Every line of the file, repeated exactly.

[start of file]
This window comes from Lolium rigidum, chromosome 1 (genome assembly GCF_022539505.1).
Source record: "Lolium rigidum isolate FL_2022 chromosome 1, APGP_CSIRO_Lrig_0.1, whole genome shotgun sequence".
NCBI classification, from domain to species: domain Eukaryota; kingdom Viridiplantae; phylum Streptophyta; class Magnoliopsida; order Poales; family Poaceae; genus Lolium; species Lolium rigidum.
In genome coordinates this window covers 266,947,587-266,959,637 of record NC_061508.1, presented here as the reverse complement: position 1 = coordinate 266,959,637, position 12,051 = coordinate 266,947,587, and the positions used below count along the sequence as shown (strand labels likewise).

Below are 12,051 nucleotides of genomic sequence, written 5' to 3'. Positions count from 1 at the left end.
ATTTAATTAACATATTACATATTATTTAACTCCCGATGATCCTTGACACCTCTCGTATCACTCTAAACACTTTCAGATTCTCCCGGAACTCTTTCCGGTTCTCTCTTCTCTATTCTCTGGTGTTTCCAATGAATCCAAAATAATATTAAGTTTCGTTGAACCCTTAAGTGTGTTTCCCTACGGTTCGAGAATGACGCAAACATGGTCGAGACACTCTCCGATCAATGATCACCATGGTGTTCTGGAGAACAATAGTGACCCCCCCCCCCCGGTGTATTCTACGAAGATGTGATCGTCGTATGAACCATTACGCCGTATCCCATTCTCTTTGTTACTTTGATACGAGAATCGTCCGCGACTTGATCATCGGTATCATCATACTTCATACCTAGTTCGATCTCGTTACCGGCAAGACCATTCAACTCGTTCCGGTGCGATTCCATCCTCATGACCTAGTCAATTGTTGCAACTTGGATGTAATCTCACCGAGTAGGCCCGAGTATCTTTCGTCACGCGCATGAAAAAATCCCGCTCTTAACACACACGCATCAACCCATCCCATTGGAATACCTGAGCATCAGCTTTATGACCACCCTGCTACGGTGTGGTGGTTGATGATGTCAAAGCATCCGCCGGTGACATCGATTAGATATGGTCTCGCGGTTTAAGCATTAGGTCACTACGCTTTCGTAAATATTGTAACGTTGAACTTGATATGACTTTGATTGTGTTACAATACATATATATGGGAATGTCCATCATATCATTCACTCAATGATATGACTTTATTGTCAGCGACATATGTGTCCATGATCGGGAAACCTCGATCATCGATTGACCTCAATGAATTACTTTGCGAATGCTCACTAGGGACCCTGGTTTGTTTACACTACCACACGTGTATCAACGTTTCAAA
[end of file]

This window comes from Lolium rigidum, chromosome 1 (genome assembly GCF_022539505.1).
Source record: "Lolium rigidum isolate FL_2022 chromosome 1, APGP_CSIRO_Lrig_0.1, whole genome shotgun sequence".
NCBI classification, from domain to species: domain Eukaryota; kingdom Viridiplantae; phylum Streptophyta; class Magnoliopsida; order Poales; family Poaceae; genus Lolium; species Lolium rigidum.
In genome coordinates this window covers 266,947,587-266,959,637 of record NC_061508.1, presented here as the reverse complement: position 1 = coordinate 266,959,637, position 12,051 = coordinate 266,947,587, and the positions used below count along the sequence as shown (strand labels likewise).

Below are 12,051 nucleotides of genomic sequence, written 5' to 3'. Positions count from 1 at the left end.
ATTTAATTAACATATTACATATTATTTAACTCCCGATGATCCTTGACACCTCTCGTATCACTCTAAACACTTTCAGATTCTCCCGGAACTCTTTCCGGTTCTCTCTTCTCTATTCTCTGGTGTTTCCAATGAATCCAAAATAATATTAAGTTTCGTTGAACCCTTAAGTGTGTTTCCCTACGGTTCGAGAATGACGCAAACATGGTCGAGACACTCTCCGATCAATGATCACCATGGTGTTCTGGAGAACAATAGTGACCCCCCCCCCCCGGTGTATTCTACGAAGATGTGATCGTCGTATGAACCATTACGCCGTATCCCATTCTCTTTGTTACTTTGATACGAGAATCGTCCGCGACTTGATCATCGGTATCATCATACTTCATACCTAGTTCGATCTCGTTACCGGCAAGACCATTCAACTCGTTCCGGTGCGATTCCATCCTCATGACCTAGTCAATTGTTGCAACTTGGATGTAATCTCACCGAGTAGGCCCGAGTATCTTTCGTCACGCGCATGAAAAAATCCCGCTCTTAACACACACGCATCAACCCATCCCATTGGAATACCTGAGCATCAGCTTTATGACCACCCTGCTACGGTGTGGTGGTTGATGATGTCAAAGCATCCGCCGGTGACATCGATTAGATATGGTCTCGCGGTTTAAGCATTAGGTCACTACGCTTTCGTAAATATTGTAACGTTGAACTTGATATGACTTTGATTGTGTTACAATACATATATATGGGAATGTCCATCATATCATTCACTCAATGATATGACTTTATTGTCAGCGACATATGTGTCCATGATCGGGAAACCTCGATCATCGATTGACCTCAATGAATTACTTTGCGAATGCTCACTAGGGACCCTGGTTTGTTTACACTACCACACGTGTATCAACGTTTCAAA